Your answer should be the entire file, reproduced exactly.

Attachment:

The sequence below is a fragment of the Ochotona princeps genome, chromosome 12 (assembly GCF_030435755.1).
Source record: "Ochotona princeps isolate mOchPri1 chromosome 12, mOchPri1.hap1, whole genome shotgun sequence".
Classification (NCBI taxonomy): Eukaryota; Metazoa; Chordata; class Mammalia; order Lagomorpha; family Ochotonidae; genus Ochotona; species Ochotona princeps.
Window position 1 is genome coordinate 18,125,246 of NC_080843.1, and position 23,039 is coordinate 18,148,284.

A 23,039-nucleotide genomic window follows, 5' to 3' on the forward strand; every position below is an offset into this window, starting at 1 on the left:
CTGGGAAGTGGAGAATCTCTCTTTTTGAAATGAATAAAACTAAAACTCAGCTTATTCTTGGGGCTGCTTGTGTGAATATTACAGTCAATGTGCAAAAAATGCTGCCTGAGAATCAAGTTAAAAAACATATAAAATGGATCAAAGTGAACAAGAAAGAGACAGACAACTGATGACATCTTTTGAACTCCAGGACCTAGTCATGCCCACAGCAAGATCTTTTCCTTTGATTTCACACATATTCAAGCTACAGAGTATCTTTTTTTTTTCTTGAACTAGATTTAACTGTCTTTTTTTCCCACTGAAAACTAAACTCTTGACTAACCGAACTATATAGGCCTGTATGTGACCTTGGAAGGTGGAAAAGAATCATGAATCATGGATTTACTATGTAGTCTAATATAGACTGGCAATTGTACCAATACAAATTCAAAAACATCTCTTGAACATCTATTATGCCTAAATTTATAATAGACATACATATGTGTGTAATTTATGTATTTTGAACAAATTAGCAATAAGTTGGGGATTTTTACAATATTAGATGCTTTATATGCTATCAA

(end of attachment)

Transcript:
The sequence below is a fragment of the Ochotona princeps genome, chromosome 12 (assembly GCF_030435755.1).
Source record: "Ochotona princeps isolate mOchPri1 chromosome 12, mOchPri1.hap1, whole genome shotgun sequence".
Classification (NCBI taxonomy): Eukaryota; Metazoa; Chordata; class Mammalia; order Lagomorpha; family Ochotonidae; genus Ochotona; species Ochotona princeps.
Window position 1 is genome coordinate 18,125,246 of NC_080843.1, and position 23,039 is coordinate 18,148,284.

A 23,039-nucleotide genomic window follows, 5' to 3' on the forward strand; every position below is an offset into this window, starting at 1 on the left:
CTGGGAAGTGGAGAATCTCTCTTTTTGAAATGAATAAAACTAAAACTCAGCTTATTCTTGGGGCTGCTTGTGTGAATATTACAGTCAATGTGCAAAAAATGCTGCCTGAGAATCAAGTTAAAAAACATATAAAATGGATCAAAGTGAACAAGAAAGAGACAGACAACTGATGACATCTTTTGAACTCCAGGACCTAGTCATGCCCACAGCAAGATCTTTTCCTTTGATTTCACACATATTCAAGCTACAGAGTATCTTTTTTTTTTCTTGAACTAGATTTAACTGTCTTTTTTTCCCACTGAAAACTAAACTCTTGACTAACCGAACTATATAGGCCTGTATGTGACCTTGGAAGGTGGAAAAGAATCATGAATCATGGATTTACTATGTAGTCTAATATAGACTGGCAATTGTACCAATACAAATTCAAAAACATCTCTTGAACATCTATTATGCCTAAATTTATAATAGACATACATATGTGTGTAATTTATGTATTTTGAACAAATTAGCAATAAGTTGGGGATTTTTACAATATTAGATGCTTTATATGCTATCAA